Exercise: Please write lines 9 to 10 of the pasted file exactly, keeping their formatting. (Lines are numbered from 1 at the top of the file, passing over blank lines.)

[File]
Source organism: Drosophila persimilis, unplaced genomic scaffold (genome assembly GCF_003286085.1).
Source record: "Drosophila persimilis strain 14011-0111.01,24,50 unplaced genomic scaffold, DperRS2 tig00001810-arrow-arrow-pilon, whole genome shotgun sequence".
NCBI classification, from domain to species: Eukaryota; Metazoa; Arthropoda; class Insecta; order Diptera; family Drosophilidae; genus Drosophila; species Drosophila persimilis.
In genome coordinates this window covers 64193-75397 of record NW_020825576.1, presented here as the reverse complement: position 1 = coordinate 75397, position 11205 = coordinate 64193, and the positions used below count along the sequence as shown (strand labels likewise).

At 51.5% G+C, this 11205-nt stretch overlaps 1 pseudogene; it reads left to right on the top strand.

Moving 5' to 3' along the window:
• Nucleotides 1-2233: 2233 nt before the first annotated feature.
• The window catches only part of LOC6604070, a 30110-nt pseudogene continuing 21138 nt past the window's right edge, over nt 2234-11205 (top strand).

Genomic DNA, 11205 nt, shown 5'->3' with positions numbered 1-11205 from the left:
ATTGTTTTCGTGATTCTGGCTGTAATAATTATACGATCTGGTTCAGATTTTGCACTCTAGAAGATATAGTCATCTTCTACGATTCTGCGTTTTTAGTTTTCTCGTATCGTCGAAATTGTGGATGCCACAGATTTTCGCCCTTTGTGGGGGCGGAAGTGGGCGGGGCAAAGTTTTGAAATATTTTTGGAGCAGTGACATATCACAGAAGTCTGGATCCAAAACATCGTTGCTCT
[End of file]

Genomic DNA, 11205 nt, shown 5'->3' with positions numbered 1-11205 from the left:
ATTGTTTTCGTGATTCTGGCTGTAATAATTATACGATCTGGTTCAGATTTTGCACTCTAGAAGATATAGTCATCTTCTACGATTCTGCGTTTTTAGTTTTCTCGTATCGTCGAAATTGTGGATGCCACAGATTTTCGCCCTTTGTGGGGGCGGAAGTGGGCGGGGCAAAGTTTTGAAATATTTTTGGAGCAGTGACATATCACAGAAGTCTGGATCCAAAACATCGTTGCTCT